Companies choose to use the Rainforest Alliance Certified™ seal because it is a trusted way of communicating sustainable sourcing practices to their consumers. By placing the green frog seal on product packaging, businesses proclaim that their product – or an ingredient in their product – comes from Rainforest Alliance Certified™ farms, which meet comprehensive environmental, social and economic standards for sustainability. The wide range of factors these standards help ensure include that soils, waterways and wildlife habitat are protected, and that farm workers are paid just wages, work in safe conditions and have improved access to decent housing, medical care and schools for their children.
What kind of products can carry the seal?
Among the thousands of products that carry the Rainforest Alliance Certified™ seal, the most popular worldwide is coffee, followed by tea, chocolate and bananas. Major brands that we work with in these areas include McDonald’s McCafé, Lavazza, Tetley, Lipton, Magnum, Cornetto and Tesco, to name but a few! We have also worked with companies and farms to promote some rather interesting products such as mixed greens, beef burgers, nuts, smoothies, flowers, soap and even vegetable shortening. There are dozens of crops grown on Rainforest Alliance Certified™ farms that could be used in products carrying the seal. We are always happy to work with companies committed to sourcing from these farms as this helps the Rainforest Alliance achieve its mission of conserving biodiversity and ensuring sustainable livelihoods.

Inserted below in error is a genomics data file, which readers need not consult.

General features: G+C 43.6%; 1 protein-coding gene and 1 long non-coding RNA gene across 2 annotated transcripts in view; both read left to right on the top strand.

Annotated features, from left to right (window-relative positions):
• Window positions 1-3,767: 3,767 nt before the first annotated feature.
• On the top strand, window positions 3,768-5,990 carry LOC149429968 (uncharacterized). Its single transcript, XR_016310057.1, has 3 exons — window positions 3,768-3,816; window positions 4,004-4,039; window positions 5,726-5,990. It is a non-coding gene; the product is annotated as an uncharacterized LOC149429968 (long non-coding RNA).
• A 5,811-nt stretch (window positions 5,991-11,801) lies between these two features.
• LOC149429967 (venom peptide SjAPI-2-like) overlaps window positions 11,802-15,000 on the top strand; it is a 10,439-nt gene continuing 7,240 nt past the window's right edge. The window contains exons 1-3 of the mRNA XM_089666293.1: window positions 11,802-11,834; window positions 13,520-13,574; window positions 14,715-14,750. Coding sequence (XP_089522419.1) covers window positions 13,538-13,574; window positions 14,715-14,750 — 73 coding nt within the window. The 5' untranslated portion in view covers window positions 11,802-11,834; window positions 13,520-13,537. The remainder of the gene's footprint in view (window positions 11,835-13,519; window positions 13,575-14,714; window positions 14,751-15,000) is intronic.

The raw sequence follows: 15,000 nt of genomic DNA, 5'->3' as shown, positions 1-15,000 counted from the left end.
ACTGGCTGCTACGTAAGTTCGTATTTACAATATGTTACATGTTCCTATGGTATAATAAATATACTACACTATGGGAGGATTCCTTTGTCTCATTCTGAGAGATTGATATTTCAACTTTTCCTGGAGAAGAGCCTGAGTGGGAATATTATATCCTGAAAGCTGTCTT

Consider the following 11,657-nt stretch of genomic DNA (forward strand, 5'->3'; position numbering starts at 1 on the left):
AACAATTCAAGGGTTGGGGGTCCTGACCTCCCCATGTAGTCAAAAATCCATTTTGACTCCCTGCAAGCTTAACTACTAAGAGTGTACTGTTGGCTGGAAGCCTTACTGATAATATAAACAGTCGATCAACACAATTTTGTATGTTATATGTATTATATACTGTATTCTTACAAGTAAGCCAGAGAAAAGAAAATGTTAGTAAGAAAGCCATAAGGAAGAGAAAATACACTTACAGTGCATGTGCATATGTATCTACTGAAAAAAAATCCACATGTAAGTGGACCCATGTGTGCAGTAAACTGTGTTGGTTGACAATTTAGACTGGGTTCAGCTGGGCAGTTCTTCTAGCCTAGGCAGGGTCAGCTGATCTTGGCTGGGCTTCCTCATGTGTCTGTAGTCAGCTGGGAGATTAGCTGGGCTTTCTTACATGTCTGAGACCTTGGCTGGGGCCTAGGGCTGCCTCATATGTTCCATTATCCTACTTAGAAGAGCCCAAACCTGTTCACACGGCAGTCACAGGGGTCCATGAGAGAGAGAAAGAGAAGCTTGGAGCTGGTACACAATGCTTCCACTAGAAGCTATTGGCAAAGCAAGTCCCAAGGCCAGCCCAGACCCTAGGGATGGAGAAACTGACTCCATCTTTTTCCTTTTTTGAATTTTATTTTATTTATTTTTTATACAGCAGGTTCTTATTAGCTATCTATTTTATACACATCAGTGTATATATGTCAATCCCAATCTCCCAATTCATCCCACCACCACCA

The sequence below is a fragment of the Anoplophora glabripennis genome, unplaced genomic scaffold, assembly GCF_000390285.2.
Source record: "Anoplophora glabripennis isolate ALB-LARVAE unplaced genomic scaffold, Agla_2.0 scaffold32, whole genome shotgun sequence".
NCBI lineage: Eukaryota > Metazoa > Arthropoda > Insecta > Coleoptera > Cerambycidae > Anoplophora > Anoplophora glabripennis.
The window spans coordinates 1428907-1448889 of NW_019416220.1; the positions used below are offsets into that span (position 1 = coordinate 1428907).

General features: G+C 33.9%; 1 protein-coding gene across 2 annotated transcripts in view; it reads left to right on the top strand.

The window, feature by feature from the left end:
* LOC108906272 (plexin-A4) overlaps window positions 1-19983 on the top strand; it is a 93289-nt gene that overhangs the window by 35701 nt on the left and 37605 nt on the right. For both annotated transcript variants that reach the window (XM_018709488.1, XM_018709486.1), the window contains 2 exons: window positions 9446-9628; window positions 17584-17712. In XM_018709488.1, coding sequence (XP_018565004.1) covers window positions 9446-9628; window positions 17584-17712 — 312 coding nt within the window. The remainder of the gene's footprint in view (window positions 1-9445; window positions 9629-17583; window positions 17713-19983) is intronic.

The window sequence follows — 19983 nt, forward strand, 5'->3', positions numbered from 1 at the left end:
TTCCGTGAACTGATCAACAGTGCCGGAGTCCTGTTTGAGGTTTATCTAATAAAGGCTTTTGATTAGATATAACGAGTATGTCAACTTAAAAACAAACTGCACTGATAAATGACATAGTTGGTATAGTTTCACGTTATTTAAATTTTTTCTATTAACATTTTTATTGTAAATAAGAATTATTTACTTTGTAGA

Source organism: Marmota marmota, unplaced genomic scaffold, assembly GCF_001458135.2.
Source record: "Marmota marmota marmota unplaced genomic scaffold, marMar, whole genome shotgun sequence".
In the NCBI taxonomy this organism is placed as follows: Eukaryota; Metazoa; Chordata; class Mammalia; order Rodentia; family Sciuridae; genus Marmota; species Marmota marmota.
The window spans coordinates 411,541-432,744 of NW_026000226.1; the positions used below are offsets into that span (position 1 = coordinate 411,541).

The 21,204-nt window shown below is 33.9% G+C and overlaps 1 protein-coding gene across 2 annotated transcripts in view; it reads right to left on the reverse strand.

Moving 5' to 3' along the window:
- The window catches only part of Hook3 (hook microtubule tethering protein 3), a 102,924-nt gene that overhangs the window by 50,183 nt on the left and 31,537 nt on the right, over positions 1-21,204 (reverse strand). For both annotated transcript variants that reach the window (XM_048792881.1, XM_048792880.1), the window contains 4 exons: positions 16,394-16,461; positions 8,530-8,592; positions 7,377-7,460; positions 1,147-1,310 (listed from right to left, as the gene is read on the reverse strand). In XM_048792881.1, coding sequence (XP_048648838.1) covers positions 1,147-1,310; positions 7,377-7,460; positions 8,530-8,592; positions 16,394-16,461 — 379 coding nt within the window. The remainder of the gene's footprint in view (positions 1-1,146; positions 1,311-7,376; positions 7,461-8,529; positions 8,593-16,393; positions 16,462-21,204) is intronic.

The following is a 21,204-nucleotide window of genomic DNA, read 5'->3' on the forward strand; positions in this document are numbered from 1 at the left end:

How does a business get started?
A company not yet working with the Rainforest Alliance can check our our ““Get Started”section on our website. To learn specifics about use of the seal itself, a good starting point would be to take a look at the Requirements and Guidelines for Use of the Rainforest Alliance Trademarks, which can be found here. We also have a team of dedicated staff across multiple time zones that can help companies meet these requirements. These include demonstrating traceability of the ingredient (or crop in the case of coffee or fresh produce) back to Rainforest Alliance Certified™ farms where they originated, ensuring that certified ingredients are segregated from non-certified materials during manufacturing and finally, receiving approval via our online platform Marketplace for packaging and marketing materials carrying the seal prior to launch/publication. Businesses looking for assistance with any of these areas can reach our team at RAC@ra.org
We live in challenging times, and each individual and each company can help take positive steps for people and the planet. The Rainforest Alliance is here to help on that journey.
 Source: The Sustainability Imperative, Nielsen Report 2015
 Source: Five Human Aspirations & The Future of Brands, BBMG and Globescan 2016
 Source: Rethinking Consumption: Consumers and the Future of Sustainability, Globescan 2012